The Spanish were not to pleased with this intrusion into their domain, and their ambassador, in London, protested. In the mean time, the governors of Panama and Cartagena, started to raise an army and navy to expel them. The English king, William III, in an attempt to calm the Spanish, issued orders to its American Colonies, not to help the Scottish colony with food or provisions or to have communications with them, in any way.

The new colony had forces working against its success from within, along with the ire of the English king and the gathering armada, of the Spanish. About 300 of the settlers were of the "gentleman class", and had never done any work, and were not about to start doing it. They were absolutely no help to the settlers, as far as building homes or planting crops. The rest were farmers and trades men from the northern climates, that were willing to work and did so with enthusiasm, could not get acclimatize themselves to the heat and humidity of the tropics. Their Councilors were incompetent and were continuously quarrelling among themselves. They also were not receiving any communications or provisions from the directors of the company in Scotland. Their Indian allies, were upset with them, because they originally thought that like the buccaneers, who attacked their common foe, the Spanish, these foreigners, did nothing. The Indians were also bring them reports of the forces that the Spanish were mustering to kick them out of Darien. Besides the low provisions, they were now experiencing the diseases of the Tropics (Malaria, Yellow Fever, Dysentery), and the large number of vermin's (poisonous snakes, spiders, scorpions, and the multitude of insects) and their members were dying off. By early summer, more then a quarter of their force had succumbed to land. Even Paterson's wife died, contributing to his discouragement. Most of the colonist also were discouraged, and on June 20, 1699, they abandoned the colony, setting sail back to Scotland, via New York. Paterson was the last man to board the ship, and he had to be carried on, since he too had contracted a fever. He protested the desertion of the new colony, and tried to get the people to remain. He assured them that relief was on its way; but, nobody would listen. On the return trip, another 400 settlers died. The once proud expedition that left Scotland, with 1,200 settlers on 5 ships finally arrived in Scotland. The tattered remains of the colonist, arrived in back home on one ship, with less than one third of the settlers. 

Near the end of December, 1698, reports arrived in Scotland, by Alexander Hamilton, that the colony had arrived in Darien, and the settlement of New Edinburgh was established and prospering. He reported that only a few settlers had died, but that was expected. A ship was sent to New Edinburgh with supplies, but it was wrecked on the coast of Scotland. Two more ships were then dispatched in May, with 300 more recruits and plenty of provisions. These ships arrived safely in Darien in August of 1699, only to find that the colony had been abandoned.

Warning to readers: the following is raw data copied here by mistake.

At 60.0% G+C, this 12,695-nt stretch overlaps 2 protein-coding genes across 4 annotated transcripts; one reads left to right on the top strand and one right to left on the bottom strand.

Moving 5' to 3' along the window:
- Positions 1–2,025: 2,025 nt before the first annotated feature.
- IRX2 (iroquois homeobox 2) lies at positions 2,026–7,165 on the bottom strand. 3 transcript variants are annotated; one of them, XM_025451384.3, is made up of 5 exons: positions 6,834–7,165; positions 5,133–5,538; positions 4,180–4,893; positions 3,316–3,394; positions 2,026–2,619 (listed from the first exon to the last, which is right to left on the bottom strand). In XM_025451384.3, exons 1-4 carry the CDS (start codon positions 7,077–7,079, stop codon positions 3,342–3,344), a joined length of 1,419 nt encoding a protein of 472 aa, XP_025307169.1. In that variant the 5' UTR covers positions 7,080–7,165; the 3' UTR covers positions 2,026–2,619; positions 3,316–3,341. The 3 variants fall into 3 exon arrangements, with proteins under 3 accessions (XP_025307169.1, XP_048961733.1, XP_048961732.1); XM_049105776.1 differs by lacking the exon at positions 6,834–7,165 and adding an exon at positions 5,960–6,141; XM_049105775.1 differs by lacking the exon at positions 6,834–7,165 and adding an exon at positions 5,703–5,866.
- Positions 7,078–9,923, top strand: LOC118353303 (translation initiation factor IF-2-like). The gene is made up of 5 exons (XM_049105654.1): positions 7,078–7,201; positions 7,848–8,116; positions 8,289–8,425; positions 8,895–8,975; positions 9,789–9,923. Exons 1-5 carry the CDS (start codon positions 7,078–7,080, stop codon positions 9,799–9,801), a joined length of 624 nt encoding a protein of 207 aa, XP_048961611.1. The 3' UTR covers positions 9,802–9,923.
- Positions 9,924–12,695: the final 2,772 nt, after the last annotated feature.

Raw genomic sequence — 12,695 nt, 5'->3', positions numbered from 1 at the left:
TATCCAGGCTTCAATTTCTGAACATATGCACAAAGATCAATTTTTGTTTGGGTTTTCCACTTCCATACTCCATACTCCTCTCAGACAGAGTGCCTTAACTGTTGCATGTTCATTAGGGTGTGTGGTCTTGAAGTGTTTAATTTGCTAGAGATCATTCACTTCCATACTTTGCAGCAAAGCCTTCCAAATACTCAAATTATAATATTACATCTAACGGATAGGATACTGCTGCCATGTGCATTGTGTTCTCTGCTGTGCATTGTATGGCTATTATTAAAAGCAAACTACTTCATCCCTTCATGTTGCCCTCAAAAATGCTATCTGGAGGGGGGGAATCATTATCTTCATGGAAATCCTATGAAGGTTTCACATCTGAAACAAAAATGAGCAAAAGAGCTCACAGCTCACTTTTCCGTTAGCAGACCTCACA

Second Expedition

The second group of settlers, had good luck on the trip to Darien, and only lost one person on the voyage. When they arrived, they expected to find a thriving community, instead, they found an abandoned town. Being very exuberant and ambitious, they decided to stay and hold the colony, with the knowledge that relief was on the way. Soon after their arrival, one of their ships, caught fire, and burned. This was the ship that held most of their supplies, and most of it was still on board, and it was all lost. After the fire, the group became discouraged and decided to abandon the colony, and they sailed to Jamaica. In Jamaica, many of them contracted disease and died. Twelve settlers remained in New Edinburgh, to wait for the arrival of the reinforcements that were coming from Scotland.

Third Expedition

They left Scotland on September 24, 1699, with 1,300 settlers on 4 ships, and sufficient supplies to last them a year. Ample time for them to plant and harvest their crops, and not depend on supplies reaching them from Scotland. Although they expected more supplies to arrive from Scotland, they were not dependent on it. The ships arrived in Caledonia Bay on November 30, 1699, and they already lost 160 of their members on the trip.